"knock out of the box"

SophieD

Senior Member
FRANCE - FRENCH
Baseball game.
A man says : Hayworth (the pitcher) is cracking up. They'll KNOCK HIM OUT OF THE BOX before the evening's over.
Could you please explain to me what it means ?
 
  • foxfirebrand

    Senior Member
    Southern AE greatly modified by a 1st-generation Scottish-American mother, and growing up abroad.
    Older-generation baseball fans keep score on a sort of template with "boxes" on it-- a carryover from the radio days. I'm pretty sure this announcer was saying the shaky pitcher's name would soon be erased from its box, and a relief pitcher's pencilled in.

    There is also a "box" marked out by the chalk lines on the field, but it's the batter's box, and the commentary makes no sense to me if that's the box he's referring to. You don't knock a pitcher out of the batter's box for "breaking up," although you might brush him back or even bean him, if he's hit a batter with a pitch in the previous inning. Rare occurrence, but getting more common.
    .
     

    mjscott

    Senior Member
    American English
    SophieD said:
    Baseball game.
    A man says : Hayworth (the pitcher) is cracking up. They'll KNOCK HIM OUT OF THE BOX before the evening's over.
    Could you please explain to me what it means ?
    More commonly said would be, "They'll take him (pitcher) off the (pitcher's) mound before the evening's over.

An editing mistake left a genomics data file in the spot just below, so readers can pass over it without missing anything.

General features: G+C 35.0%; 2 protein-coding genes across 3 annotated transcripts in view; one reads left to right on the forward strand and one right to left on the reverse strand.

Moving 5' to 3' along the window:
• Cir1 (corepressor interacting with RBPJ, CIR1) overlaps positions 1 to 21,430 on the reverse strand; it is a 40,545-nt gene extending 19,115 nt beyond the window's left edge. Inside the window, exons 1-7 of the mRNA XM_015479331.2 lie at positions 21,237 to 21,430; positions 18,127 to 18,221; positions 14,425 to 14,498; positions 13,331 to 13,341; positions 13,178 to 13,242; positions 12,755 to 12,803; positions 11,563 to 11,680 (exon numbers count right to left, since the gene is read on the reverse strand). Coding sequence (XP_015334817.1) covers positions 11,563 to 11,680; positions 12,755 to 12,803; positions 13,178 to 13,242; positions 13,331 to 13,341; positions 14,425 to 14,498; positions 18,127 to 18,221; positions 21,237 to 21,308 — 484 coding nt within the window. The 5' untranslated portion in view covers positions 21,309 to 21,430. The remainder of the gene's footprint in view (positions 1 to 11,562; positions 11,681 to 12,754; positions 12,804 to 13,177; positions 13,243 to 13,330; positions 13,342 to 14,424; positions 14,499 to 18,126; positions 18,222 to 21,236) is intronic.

foxfirebrand is right in saying that the announcer's comment is unusual at best.
     

    cuchuflete

    Senior Member
    EEUU-inglés
    Hi MJ,

    First, Fox may have been "right in saying that the announcer's comment is unusual at best." except for one little thing: Fox didn't say that.

    Many announcers continue to use the old terminology, and 'to knock someone out of the box' has spread from baseball to sports and even non-sporting colloquial language.

    Finally, Fox has presented an entirely plausible etymology, and it's wrong. Knickerbocker's Rules, which governed early professional baseball, specified a box from which the pitcher had to deliver the ball to the batter. This was used until, I think, the 1890s, when the pitcher's mound was substituted for it.

    So, for those of use old enough to remember the game back in the 1870s and 1880s, when the term had more currency, getting knocked out of the box meant being removed from the pitcher's box.
     

    foxfirebrand

    Senior Member
    Southern AE greatly modified by a 1st-generation Scottish-American mother, and growing up abroad.
    Oh really, Cuch-- those of us who remember the 1890s?

    Let's just agree that the natterer might've better said "they'll be sending him to the showers" instead.
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